So what should society do? Where can we find large enough deposits of phosphorus?
The answer is surprisingly trivial.
Do like nature does
Nature deals with phosphorus by recycling it. That’s what we should do too, the researchers say.
“It’s important to remember that phosphorus is an element. There's plenty of it on Earth, and it never truly disappears,” Brod says.
This element — along with others — are necessary building blocks in the cells of all living beings.
Plants absorb nutrients in water from the soil and build them into their cells. Then animals obtain the substances by eating plants or other animals.
But the phosphorus is not used up. Both animals and plants constantly return phosphorus and other nutrients back to the soil through excrement and dead tissue.
In this way, a forest or natural field is fertilized all the time, so that it never runs out of phosphorus.
Manure, garbage and sewage
But agriculture is a different matter. Here we remove plants — and their phosphorus — from fields every year. The soil loses a little phosphorus for every crop that is harvested. Instead of returning the nutrients back to the soil, we deposit them elsewhere — in manure pits, in food waste, in sewage, or in the sludge from a fish farming facility.
Brod and Jenssen believe these resources contain more than enough phosphorus to meet the needs of Norwegian agriculture — if we could only find good ways to return these nutrients to farmers’ fields.
Long and heavy from manure pit to field
"As things stand today, recycling and reusing these resources is not practically possible", says Brod.
“For example, one challenge is that livestock production takes place mostly in western Norway and along the coast, while the need for phosphorus is greatest inland,” she says.
Livestock manure contains a lot of water, and it is expensive and impractical to transport it very far. And farmers don’t necessarily have the equipment to use manure instead of fertilizer.
It is also no easy matter to use sewage as fertilizer. Today's purification processes for cleaning sewage sludge make the phosphorus in the sludge difficult for plants to use.
In order to achieve solutions that work in practice, animal manure, sludge from fish farming and sewage from humans has to be processed.
But it's not just a matter of drying the waste and using it as fertilizer, says Brod.
“Different types of treatment alter the quality of the phosphorus, and heat treatment is not that good,” she said.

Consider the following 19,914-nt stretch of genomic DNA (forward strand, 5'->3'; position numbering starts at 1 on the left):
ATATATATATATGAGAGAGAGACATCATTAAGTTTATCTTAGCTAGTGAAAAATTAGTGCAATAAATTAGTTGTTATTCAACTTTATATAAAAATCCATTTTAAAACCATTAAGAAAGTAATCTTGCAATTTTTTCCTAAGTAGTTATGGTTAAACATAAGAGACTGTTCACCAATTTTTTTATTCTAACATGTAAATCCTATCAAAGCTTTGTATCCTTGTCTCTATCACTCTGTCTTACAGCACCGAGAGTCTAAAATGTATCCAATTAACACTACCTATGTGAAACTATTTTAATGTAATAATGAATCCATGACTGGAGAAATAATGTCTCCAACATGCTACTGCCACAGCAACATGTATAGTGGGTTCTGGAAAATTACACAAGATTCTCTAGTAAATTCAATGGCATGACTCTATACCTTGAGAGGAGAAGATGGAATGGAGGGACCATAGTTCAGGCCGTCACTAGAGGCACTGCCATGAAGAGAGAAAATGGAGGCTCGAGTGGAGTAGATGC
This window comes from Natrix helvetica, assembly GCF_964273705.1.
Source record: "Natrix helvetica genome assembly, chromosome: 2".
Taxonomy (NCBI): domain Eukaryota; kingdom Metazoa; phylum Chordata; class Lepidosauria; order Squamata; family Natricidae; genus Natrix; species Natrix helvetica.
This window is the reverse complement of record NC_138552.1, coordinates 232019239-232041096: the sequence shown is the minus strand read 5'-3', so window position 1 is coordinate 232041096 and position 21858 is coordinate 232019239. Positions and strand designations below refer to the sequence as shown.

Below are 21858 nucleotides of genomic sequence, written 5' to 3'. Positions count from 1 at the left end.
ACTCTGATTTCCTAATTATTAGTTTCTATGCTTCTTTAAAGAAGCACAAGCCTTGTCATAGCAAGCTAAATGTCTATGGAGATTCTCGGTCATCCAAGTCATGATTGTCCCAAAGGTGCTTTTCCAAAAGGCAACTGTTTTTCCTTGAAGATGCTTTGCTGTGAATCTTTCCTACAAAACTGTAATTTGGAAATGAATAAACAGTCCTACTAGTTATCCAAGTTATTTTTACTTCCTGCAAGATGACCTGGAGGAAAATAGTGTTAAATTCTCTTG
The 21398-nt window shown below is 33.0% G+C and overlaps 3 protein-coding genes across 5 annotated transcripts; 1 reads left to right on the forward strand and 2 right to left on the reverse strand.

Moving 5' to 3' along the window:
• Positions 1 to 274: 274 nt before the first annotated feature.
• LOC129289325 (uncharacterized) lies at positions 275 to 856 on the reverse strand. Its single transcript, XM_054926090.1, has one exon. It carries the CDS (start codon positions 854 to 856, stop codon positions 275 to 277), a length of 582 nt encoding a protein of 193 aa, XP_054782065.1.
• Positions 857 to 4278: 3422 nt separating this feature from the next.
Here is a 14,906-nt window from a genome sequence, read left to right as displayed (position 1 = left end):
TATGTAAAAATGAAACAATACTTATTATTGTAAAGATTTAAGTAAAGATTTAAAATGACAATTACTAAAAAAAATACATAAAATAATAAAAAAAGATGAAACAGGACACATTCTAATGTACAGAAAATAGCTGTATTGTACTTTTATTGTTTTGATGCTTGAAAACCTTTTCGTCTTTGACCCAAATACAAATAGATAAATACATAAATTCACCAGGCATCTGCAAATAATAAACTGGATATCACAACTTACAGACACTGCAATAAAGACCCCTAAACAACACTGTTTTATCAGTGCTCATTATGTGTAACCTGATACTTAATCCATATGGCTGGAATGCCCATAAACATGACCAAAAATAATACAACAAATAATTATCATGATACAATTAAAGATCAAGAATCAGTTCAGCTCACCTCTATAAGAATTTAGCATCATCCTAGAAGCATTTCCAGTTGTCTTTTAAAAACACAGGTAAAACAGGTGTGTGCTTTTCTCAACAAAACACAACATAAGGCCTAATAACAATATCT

These processes can also be expensive and require a lot of equipment and energy. But that may change in the future, the researchers believe.
Bacteria can capture phosphorus
“We are just at the beginning phase of studying phosphorus recycling,” says Jenssen.
But things are starting to happen.
“NMBU has several projects underway, including processing waste from food and toilets,” he said.
"And a treatment plant HIAS in Hamar has been a pioneer in recycling phosphorus from wastewater."
The Hamar treatment plant captures phosphorus in the sewage using bacteria. The bacteria absorb and concentrate the phosphorus so that phosphorus fertilizers can be made in solid form. These fertilizers can be applied to fields with the same equipment used to apply today’s fertilizers.
“I think this model will be used by many countries and industries, in Norway and internationally,” says Jenssen.
He says that attempts are also underway to use algae in the same way: The algae can grow on our waste, and then we can use the algae for, for example, fertilizers or fish feed.
Great interest in recycling
Jenssen also believes we will someday have toilets and sewerage systems that make it easier to extract nutrients from our waste.
“Vacuum toilets are being used in new apartment blocks in an EU project that NMBU and NIBIO have in Fredrikstad,” Jenssen says.
A similar effort is underway in Hamburg, Germany.
“That makes it easier to extract resources from faeces and organic household waste. These products can be transformed into both biogas and fertilizers, something we are working on in the EU project,” he said.
Jenssen says that there is great interest in recycling and reuse of nutrients from wastewater, but researchers are still at the starting phase of studying how best to do it. Currently, only a few solutions are profitable enough to compete with fertilizers.
But that can change quickly as the best rock phosphate reserves disappear. Or sources of other nutrients, for that matter.
Fields need other nutrients, including potassium and sulphur.
“We rarely talk about the fact there may also be shortages of these substances,” Jenssen said.
Nevertheless, “even though it doesn’t look like we are immediately facing the horrifying scenario of running out of phosphorus, there’s no reason not to focus on recycling,” he said.
“We need political approaches to make sure that we use the phosphorus we have in a better way. Then there will be no crisis,” Brod said.
Translated by Nancy Bazilchuk